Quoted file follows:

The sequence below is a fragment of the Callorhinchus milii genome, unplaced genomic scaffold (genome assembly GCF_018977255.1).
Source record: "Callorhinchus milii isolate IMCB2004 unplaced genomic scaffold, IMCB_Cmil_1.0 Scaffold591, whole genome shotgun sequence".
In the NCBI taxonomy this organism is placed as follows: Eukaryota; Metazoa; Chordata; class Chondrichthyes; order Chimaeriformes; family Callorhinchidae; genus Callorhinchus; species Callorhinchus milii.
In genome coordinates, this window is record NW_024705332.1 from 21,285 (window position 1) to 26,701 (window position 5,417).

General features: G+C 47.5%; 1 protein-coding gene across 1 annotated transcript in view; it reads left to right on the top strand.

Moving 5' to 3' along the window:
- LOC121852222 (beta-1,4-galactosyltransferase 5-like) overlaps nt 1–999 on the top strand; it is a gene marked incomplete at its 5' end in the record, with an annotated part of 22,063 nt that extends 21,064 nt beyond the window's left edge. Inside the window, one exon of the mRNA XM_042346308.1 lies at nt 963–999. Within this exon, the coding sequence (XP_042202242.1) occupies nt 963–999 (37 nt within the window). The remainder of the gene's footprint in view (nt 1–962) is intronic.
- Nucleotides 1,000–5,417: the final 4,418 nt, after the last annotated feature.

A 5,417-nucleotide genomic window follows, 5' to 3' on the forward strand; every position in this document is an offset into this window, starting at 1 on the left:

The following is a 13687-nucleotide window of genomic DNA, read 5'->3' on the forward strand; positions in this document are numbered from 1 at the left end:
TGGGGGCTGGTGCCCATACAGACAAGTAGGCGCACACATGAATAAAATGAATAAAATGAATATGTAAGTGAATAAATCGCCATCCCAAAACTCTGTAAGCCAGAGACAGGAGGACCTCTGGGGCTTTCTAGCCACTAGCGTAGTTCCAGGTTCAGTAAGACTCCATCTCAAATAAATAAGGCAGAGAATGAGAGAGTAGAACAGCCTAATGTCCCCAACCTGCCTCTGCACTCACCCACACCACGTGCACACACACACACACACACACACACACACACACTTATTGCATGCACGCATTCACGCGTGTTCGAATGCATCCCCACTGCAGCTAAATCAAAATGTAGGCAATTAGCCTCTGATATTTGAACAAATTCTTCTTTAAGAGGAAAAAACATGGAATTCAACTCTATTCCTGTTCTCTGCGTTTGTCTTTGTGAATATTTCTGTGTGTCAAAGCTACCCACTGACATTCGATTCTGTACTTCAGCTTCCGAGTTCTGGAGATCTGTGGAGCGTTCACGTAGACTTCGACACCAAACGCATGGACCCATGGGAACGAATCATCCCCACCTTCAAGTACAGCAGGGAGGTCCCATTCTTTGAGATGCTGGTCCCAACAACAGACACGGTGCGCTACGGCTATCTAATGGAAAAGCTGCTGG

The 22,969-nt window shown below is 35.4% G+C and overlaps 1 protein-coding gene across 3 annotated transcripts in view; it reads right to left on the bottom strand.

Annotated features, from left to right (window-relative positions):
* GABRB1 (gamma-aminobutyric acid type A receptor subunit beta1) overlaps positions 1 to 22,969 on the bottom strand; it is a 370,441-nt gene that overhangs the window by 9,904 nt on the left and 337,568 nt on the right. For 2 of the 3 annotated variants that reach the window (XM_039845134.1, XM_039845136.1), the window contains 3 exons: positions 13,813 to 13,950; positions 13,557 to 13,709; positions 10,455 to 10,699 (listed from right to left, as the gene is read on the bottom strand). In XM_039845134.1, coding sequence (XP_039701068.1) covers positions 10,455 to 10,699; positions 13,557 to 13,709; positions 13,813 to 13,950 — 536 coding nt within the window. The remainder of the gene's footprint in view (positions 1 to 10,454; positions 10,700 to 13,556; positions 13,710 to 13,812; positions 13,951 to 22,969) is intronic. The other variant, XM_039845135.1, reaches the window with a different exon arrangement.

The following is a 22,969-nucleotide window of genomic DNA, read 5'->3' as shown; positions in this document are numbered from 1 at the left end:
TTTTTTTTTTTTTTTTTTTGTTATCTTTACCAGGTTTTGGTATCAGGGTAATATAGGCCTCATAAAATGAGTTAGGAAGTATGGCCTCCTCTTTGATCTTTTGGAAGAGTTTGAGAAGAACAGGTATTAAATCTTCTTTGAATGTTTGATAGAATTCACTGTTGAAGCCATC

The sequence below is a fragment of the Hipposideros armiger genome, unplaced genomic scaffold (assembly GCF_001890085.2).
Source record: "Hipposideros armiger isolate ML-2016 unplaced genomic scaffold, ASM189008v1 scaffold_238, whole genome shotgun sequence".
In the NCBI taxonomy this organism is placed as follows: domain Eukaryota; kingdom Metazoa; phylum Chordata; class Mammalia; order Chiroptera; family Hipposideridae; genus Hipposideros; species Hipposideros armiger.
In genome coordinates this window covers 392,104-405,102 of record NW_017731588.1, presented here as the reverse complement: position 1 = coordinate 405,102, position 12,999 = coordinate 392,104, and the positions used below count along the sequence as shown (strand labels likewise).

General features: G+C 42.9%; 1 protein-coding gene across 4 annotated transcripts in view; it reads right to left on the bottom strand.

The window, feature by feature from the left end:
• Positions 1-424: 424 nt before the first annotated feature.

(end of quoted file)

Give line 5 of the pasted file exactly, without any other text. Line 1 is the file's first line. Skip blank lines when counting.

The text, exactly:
General features: G+C 47.5%; 1 protein-coding gene across 1 annotated transcript in view; it reads left to right on the top strand.